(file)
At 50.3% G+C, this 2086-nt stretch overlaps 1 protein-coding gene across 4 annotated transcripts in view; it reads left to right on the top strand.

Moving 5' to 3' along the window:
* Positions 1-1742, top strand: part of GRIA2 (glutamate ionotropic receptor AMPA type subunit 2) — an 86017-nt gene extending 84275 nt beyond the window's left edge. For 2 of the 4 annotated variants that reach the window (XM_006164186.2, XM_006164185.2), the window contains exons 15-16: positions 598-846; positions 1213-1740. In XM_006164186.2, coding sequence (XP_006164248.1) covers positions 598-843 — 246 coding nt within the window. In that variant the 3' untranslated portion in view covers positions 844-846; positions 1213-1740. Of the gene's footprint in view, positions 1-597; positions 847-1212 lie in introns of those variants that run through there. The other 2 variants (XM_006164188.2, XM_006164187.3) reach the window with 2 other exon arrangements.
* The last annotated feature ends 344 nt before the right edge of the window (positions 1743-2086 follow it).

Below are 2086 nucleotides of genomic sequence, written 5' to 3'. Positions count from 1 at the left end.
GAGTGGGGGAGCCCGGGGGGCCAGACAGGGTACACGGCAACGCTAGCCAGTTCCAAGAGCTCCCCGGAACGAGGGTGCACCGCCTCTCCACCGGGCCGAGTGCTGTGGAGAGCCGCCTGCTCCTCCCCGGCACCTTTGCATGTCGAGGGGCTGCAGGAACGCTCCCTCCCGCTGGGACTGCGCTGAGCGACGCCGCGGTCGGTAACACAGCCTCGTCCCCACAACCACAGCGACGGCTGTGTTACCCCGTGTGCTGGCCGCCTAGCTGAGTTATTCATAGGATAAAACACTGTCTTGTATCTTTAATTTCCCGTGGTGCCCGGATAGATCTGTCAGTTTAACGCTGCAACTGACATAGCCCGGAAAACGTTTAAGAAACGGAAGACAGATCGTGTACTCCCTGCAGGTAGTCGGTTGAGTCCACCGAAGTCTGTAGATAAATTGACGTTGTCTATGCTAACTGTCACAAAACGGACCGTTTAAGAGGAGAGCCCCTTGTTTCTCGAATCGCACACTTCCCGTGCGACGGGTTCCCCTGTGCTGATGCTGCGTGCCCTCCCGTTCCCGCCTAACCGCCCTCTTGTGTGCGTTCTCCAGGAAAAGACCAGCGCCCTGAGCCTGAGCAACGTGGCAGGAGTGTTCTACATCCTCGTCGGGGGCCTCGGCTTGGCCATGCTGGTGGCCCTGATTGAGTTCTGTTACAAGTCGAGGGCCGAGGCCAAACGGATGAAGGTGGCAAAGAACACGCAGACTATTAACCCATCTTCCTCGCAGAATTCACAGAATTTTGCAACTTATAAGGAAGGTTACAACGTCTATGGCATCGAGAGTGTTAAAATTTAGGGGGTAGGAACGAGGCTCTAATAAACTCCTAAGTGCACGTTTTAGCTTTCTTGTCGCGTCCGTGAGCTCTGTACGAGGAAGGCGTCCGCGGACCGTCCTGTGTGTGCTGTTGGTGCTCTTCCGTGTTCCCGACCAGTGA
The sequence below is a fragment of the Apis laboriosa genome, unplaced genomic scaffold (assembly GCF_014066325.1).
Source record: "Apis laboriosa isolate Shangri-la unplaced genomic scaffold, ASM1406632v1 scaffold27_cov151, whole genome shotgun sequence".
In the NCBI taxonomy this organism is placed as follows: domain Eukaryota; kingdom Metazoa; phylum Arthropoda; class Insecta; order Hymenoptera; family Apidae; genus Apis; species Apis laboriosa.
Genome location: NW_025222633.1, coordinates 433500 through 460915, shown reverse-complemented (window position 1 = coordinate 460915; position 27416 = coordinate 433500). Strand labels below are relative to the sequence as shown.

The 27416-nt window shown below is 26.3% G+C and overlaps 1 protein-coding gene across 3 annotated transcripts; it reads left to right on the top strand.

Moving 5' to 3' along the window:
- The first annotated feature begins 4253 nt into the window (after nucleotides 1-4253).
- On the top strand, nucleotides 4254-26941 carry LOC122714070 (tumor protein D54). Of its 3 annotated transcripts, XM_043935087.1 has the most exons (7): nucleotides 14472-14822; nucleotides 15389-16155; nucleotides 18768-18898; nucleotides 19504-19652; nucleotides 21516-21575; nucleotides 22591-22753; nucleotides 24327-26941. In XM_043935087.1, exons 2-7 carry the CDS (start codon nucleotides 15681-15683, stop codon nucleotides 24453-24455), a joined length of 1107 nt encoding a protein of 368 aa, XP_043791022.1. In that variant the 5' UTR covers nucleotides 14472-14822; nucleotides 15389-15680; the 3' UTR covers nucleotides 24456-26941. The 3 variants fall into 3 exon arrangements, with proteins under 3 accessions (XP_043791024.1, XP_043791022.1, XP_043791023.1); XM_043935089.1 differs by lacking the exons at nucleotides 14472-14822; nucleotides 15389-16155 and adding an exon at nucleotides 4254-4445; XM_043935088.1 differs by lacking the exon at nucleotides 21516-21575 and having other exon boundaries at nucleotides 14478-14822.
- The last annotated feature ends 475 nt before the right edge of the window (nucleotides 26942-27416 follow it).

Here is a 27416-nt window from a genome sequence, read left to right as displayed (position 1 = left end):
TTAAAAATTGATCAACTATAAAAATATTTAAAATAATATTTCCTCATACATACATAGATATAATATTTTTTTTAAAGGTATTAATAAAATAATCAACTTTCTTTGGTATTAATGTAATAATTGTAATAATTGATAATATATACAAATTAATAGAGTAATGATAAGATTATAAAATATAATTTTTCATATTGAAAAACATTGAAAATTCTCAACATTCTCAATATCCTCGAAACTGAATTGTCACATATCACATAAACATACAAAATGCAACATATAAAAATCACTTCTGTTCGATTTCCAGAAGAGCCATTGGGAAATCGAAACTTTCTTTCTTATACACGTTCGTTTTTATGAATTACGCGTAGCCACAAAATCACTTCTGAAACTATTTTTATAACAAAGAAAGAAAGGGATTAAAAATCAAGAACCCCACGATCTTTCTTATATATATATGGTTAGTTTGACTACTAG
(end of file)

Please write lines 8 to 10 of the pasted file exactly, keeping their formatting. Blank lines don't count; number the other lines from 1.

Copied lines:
Source record: "Apis laboriosa isolate Shangri-la unplaced genomic scaffold, ASM1406632v1 scaffold27_cov151, whole genome shotgun sequence".
In the NCBI taxonomy this organism is placed as follows: domain Eukaryota; kingdom Metazoa; phylum Arthropoda; class Insecta; order Hymenoptera; family Apidae; genus Apis; species Apis laboriosa.
Genome location: NW_025222633.1, coordinates 433500 through 460915, shown reverse-complemented (window position 1 = coordinate 460915; position 27416 = coordinate 433500). Strand labels below are relative to the sequence as shown.